Published in October 2006 issue of Prospect Magazine
Looking back on the Blair era, it is striking to note how many of its big themes seem bound up with the new form of democracy that has been emerging in the past two decades, the contours of which are still hard to describe with any precision. Britain’s media democracy still has much in common with the representative democracy it grew out of, but shows less deference to the political class and more to public opinion as refracted through the news media. Elites are less confident, political parties and their ideologies have a smaller role in opinion formation, and the political and cultural preferences of the ordinary citizen are now usually taken as fixed.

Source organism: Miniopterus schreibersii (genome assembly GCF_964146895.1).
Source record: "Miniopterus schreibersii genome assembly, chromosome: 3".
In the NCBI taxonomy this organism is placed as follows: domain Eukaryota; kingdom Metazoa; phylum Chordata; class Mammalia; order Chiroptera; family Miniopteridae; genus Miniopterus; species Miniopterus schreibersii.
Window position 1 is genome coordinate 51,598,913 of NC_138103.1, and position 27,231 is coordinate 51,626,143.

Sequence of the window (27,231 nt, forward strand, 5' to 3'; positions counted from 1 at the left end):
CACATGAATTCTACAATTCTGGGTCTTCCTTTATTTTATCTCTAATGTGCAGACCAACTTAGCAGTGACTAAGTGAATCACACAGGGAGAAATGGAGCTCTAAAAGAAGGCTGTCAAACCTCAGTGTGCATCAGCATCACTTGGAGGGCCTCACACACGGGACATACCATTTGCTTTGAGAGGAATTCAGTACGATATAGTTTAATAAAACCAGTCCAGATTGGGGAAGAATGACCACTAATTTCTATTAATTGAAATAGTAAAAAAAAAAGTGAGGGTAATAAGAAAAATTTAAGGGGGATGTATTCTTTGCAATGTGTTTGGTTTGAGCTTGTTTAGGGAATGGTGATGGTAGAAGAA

Part of the left’s critique of Blairism, set out by Peter Wilby inside, is that it meekly accepted this implicitly conservative new landscape and lost an opportunity to shove Britain in a more social democratic direction. The critique from the right is that while paying lip service to popular preferences, Blairism did shove Britain in a more social democratic direction—but by stealth and media manipulation. This shades into the argument about “spin”—made from left, right and centre—and, of course, the big “lie” over Iraq. John Lloyd argues that the claim of a step change in political deceit since 1997 turns a blind eye to not only Anthony Eden’s lies over Suez, Edward Heath’s over the EEC and Margaret Thatcher’s over Westland, but also the more pervasive low-level ideological lie of the Harold Wilson era. Tony Blair, the slayer of clause IV, has been free of the ideological lie, but perhaps he has had to exchange it for the media democracy one: politicians can lead but only if they pretend to be following.